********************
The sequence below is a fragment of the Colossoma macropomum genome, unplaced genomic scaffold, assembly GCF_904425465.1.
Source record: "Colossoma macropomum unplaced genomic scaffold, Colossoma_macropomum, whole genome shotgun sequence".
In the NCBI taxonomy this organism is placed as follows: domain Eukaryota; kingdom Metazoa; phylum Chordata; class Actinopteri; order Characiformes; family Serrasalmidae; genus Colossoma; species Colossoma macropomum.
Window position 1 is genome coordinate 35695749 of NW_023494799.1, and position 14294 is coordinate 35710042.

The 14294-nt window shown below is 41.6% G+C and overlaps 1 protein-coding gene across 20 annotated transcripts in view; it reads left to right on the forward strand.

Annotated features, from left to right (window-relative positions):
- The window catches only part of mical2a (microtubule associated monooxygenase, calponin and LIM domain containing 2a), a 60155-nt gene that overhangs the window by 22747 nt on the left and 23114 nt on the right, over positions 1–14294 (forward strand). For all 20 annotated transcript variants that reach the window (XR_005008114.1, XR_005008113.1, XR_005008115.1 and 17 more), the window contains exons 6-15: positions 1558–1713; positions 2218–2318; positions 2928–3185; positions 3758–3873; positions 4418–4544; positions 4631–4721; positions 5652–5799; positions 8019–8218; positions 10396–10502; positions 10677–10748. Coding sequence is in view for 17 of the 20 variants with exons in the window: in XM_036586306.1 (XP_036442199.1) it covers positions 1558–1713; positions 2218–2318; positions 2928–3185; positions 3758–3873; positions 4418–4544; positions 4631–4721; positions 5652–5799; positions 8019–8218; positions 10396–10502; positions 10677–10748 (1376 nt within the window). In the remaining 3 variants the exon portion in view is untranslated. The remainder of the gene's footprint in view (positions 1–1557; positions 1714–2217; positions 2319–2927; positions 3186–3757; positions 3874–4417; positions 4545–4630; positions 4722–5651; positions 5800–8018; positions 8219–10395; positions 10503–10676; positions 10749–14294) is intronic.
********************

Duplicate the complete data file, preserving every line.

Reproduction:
The sequence below is a fragment of the Colossoma macropomum genome, unplaced genomic scaffold, assembly GCF_904425465.1.
Source record: "Colossoma macropomum unplaced genomic scaffold, Colossoma_macropomum, whole genome shotgun sequence".
In the NCBI taxonomy this organism is placed as follows: domain Eukaryota; kingdom Metazoa; phylum Chordata; class Actinopteri; order Characiformes; family Serrasalmidae; genus Colossoma; species Colossoma macropomum.
Window position 1 is genome coordinate 35695749 of NW_023494799.1, and position 14294 is coordinate 35710042.

The 14294-nt window shown below is 41.6% G+C and overlaps 1 protein-coding gene across 20 annotated transcripts in view; it reads left to right on the forward strand.

Annotated features, from left to right (window-relative positions):
- The window catches only part of mical2a (microtubule associated monooxygenase, calponin and LIM domain containing 2a), a 60155-nt gene that overhangs the window by 22747 nt on the left and 23114 nt on the right, over positions 1–14294 (forward strand). For all 20 annotated transcript variants that reach the window (XR_005008114.1, XR_005008113.1, XR_005008115.1 and 17 more), the window contains exons 6-15: positions 1558–1713; positions 2218–2318; positions 2928–3185; positions 3758–3873; positions 4418–4544; positions 4631–4721; positions 5652–5799; positions 8019–8218; positions 10396–10502; positions 10677–10748. Coding sequence is in view for 17 of the 20 variants with exons in the window: in XM_036586306.1 (XP_036442199.1) it covers positions 1558–1713; positions 2218–2318; positions 2928–3185; positions 3758–3873; positions 4418–4544; positions 4631–4721; positions 5652–5799; positions 8019–8218; positions 10396–10502; positions 10677–10748 (1376 nt within the window). In the remaining 3 variants the exon portion in view is untranslated. The remainder of the gene's footprint in view (positions 1–1557; positions 1714–2217; positions 2319–2927; positions 3186–3757; positions 3874–4417; positions 4545–4630; positions 4722–5651; positions 5800–8018; positions 8219–10395; positions 10503–10676; positions 10749–14294) is intronic.